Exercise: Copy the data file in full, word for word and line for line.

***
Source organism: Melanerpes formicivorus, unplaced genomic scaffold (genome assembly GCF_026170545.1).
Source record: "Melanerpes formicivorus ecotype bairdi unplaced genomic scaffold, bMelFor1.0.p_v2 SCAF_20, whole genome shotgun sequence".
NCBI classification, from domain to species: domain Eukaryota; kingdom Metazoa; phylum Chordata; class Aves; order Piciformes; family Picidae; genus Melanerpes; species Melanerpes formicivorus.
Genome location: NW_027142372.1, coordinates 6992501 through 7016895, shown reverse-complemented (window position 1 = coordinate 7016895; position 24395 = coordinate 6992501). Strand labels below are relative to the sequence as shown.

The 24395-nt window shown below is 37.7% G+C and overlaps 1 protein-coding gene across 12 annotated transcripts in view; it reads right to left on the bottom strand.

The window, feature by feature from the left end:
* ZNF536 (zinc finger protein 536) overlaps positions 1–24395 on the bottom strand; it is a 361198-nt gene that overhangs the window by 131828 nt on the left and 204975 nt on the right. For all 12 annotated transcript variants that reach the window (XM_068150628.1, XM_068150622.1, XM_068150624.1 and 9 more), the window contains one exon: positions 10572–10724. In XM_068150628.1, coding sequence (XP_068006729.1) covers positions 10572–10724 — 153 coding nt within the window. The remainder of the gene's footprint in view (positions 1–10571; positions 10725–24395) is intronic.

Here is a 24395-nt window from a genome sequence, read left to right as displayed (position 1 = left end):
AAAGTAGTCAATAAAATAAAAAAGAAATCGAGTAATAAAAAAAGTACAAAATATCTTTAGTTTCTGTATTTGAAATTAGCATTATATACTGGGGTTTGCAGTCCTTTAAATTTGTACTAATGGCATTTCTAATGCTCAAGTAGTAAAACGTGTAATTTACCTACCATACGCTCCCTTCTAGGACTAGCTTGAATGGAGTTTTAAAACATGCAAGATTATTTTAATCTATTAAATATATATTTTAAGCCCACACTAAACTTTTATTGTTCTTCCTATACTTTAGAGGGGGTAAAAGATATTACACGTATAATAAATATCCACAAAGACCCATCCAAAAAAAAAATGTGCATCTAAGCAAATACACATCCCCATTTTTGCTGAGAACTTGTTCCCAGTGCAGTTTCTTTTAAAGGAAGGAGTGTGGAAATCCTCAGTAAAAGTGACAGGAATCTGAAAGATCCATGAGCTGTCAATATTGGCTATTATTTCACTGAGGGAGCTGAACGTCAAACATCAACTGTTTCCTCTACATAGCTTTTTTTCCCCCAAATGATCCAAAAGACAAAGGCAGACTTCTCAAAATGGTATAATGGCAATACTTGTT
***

Source organism: Melanerpes formicivorus, unplaced genomic scaffold (genome assembly GCF_026170545.1).
Source record: "Melanerpes formicivorus ecotype bairdi unplaced genomic scaffold, bMelFor1.0.p_v2 SCAF_20, whole genome shotgun sequence".
NCBI classification, from domain to species: domain Eukaryota; kingdom Metazoa; phylum Chordata; class Aves; order Piciformes; family Picidae; genus Melanerpes; species Melanerpes formicivorus.
Genome location: NW_027142372.1, coordinates 6992501 through 7016895, shown reverse-complemented (window position 1 = coordinate 7016895; position 24395 = coordinate 6992501). Strand labels below are relative to the sequence as shown.

The 24395-nt window shown below is 37.7% G+C and overlaps 1 protein-coding gene across 12 annotated transcripts in view; it reads right to left on the bottom strand.

The window, feature by feature from the left end:
* ZNF536 (zinc finger protein 536) overlaps positions 1–24395 on the bottom strand; it is a 361198-nt gene that overhangs the window by 131828 nt on the left and 204975 nt on the right. For all 12 annotated transcript variants that reach the window (XM_068150628.1, XM_068150622.1, XM_068150624.1 and 9 more), the window contains one exon: positions 10572–10724. In XM_068150628.1, coding sequence (XP_068006729.1) covers positions 10572–10724 — 153 coding nt within the window. The remainder of the gene's footprint in view (positions 1–10571; positions 10725–24395) is intronic.

Here is a 24395-nt window from a genome sequence, read left to right as displayed (position 1 = left end):
AAAGTAGTCAATAAAATAAAAAAGAAATCGAGTAATAAAAAAAGTACAAAATATCTTTAGTTTCTGTATTTGAAATTAGCATTATATACTGGGGTTTGCAGTCCTTTAAATTTGTACTAATGGCATTTCTAATGCTCAAGTAGTAAAACGTGTAATTTACCTACCATACGCTCCCTTCTAGGACTAGCTTGAATGGAGTTTTAAAACATGCAAGATTATTTTAATCTATTAAATATATATTTTAAGCCCACACTAAACTTTTATTGTTCTTCCTATACTTTAGAGGGGGTAAAAGATATTACACGTATAATAAATATCCACAAAGACCCATCCAAAAAAAAAATGTGCATCTAAGCAAATACACATCCCCATTTTTGCTGAGAACTTGTTCCCAGTGCAGTTTCTTTTAAAGGAAGGAGTGTGGAAATCCTCAGTAAAAGTGACAGGAATCTGAAAGATCCATGAGCTGTCAATATTGGCTATTATTTCACTGAGGGAGCTGAACGTCAAACATCAACTGTTTCCTCTACATAGCTTTTTTTCCCCCAAATGATCCAAAAGACAAAGGCAGACTTCTCAAAATGGTATAATGGCAATACTTGTT